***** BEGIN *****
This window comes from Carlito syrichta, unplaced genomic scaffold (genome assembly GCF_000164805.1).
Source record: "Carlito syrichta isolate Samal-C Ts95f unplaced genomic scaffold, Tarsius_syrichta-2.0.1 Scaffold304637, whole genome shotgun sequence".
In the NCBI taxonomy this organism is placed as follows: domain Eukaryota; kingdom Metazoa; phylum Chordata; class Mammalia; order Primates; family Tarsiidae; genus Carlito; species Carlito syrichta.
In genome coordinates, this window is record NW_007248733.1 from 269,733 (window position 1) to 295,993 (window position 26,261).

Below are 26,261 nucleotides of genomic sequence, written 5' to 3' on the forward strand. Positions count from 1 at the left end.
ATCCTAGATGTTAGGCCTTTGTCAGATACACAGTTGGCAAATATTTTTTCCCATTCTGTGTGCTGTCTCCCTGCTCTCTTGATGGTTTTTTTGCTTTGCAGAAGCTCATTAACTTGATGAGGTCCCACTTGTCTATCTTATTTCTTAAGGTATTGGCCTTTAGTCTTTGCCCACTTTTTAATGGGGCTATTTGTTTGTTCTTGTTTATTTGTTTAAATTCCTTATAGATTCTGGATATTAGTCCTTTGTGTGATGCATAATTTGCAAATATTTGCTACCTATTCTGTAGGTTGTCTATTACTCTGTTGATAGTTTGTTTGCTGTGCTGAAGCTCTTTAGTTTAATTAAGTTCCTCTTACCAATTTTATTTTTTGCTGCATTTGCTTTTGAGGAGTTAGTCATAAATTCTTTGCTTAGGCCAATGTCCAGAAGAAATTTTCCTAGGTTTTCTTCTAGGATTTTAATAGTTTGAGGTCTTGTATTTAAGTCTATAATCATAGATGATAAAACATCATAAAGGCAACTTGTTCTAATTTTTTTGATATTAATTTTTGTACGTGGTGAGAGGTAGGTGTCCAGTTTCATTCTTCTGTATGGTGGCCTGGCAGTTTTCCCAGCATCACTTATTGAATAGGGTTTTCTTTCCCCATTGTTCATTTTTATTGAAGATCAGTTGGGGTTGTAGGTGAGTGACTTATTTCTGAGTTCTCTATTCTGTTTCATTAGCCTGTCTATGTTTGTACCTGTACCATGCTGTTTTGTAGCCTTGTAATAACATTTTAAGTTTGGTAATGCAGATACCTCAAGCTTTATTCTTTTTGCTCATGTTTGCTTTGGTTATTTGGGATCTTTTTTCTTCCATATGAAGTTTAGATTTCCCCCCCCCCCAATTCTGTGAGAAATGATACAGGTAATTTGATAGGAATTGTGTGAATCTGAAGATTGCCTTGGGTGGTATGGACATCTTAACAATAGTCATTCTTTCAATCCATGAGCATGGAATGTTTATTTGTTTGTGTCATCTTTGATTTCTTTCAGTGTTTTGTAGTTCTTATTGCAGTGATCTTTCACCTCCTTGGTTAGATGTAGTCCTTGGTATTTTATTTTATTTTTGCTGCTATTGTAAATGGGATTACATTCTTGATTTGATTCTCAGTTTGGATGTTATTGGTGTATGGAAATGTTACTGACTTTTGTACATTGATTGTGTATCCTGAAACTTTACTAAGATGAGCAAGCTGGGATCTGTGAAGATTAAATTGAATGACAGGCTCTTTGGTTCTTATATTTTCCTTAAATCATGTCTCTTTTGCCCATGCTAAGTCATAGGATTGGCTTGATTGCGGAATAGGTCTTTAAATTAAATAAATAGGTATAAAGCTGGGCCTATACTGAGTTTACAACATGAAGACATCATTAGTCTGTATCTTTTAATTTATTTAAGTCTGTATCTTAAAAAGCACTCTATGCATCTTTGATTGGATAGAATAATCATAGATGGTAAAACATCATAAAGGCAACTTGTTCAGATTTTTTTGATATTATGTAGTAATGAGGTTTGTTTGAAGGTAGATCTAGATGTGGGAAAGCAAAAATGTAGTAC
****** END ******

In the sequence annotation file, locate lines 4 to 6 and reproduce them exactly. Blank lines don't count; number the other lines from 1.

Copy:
In genome coordinates, this window is record NW_007248733.1 from 269,733 (window position 1) to 295,993 (window position 26,261).

Below are 26,261 nucleotides of genomic sequence, written 5' to 3' on the forward strand. Positions count from 1 at the left end.
ATCCTAGATGTTAGGCCTTTGTCAGATACACAGTTGGCAAATATTTTTTCCCATTCTGTGTGCTGTCTCCCTGCTCTCTTGATGGTTTTTTTGCTTTGCAGAAGCTCATTAACTTGATGAGGTCCCACTTGTCTATCTTATTTCTTAAGGTATTGGCCTTTAGTCTTTGCCCACTTTTTAATGGGGCTATTTGTTTGTTCTTGTTTATTTGTTTAAATTCCTTATAGATTCTGGATATTAGTCCTTTGTGTGATGCATAATTTGCAAATATTTGCTACCTATTCTGTAGGTTGTCTATTACTCTGTTGATAGTTTGTTTGCTGTGCTGAAGCTCTTTAGTTTAATTAAGTTCCTCTTACCAATTTTATTTTTTGCTGCATTTGCTTTTGAGGAGTTAGTCATAAATTCTTTGCTTAGGCCAATGTCCAGAAGAAATTTTCCTAGGTTTTCTTCTAGGATTTTAATAGTTTGAGGTCTTGTATTTAAGTCTATAATCATAGATGATAAAACATCATAAAGGCAACTTGTTCTAATTTTTTTGATATTAATTTTTGTACGTGGTGAGAGGTAGGTGTCCAGTTTCATTCTTCTGTATGGTGGCCTGGCAGTTTTCCCAGCATCACTTATTGAATAGGGTTTTCTTTCCCCATTGTTCATTTTTATTGAAGATCAGTTGGGGTTGTAGGTGAGTGACTTATTTCTGAGTTCTCTATTCTGTTTCATTAGCCTGTCTATGTTTGTACCTGTACCATGCTGTTTTGTAGCCTTGTAATAACATTTTAAGTTTGGTAATGCAGATACCTCAAGCTTTATTCTTTTTGCTCATGTTTGCTTTGGTTATTTGGGATCTTTTTTCTTCCATATGAAGTTTAGATTTCCCCCCCCCCCAATTCTGTGAGAAATGATACAGGTAATTTGATAGGAATTGTGTGAATCTGAAGATTGCCTTGGGTGGTATGGACATCTTAACAATAGTCATTCTTTCAATCCATGAGCATGGAATGTTTATTTGTTTGTGTCATCTTTGATTTCTTTCAGTGTTTTGTAGTTCTTATTGCAGTGATCTTTCACCTCCTTGGTTAGATGTAGTCCTTGGTATTTTATTTTATTTTTGCTGCTATTGTAAATGGGATTACATTCTTGATTTGATTCTCAGTTTGGATGTTATTGGTGTATGGAAATGTTACTGACTTTTGTACATTGATTGTGTATCCTGAAACTTTACTAAGATGAGCAAGCTGGGATCTGTGAAGATTAAATTGAATGACAGGCTCTTTGGTTCTTATATTTTCCTTAAATCATGTCTCTTTTGCCCATGCTAAGTCATAGGATTGGCTTGATTGCGGAATAGGTCTTTAAATTAAATAAATAGGTATAAAGCTGGGCCTATACTGAGTTTACAACATGAAGACATCATTAGTCTGTATCTTTTAATTTATTTAAGTCTGTATCTTAAAAAGCACTCTATGCATCTTTGATTGGATAGAATAATCATAGATGGTAAAACATCATAAAGGCAACTTGTTCAGATTTTTTTGATATTATGTAGTAATGAGGTTTGTTTGAAGGTAGATCTAGATGTGGGAAAGCAAAAATGTAGTAC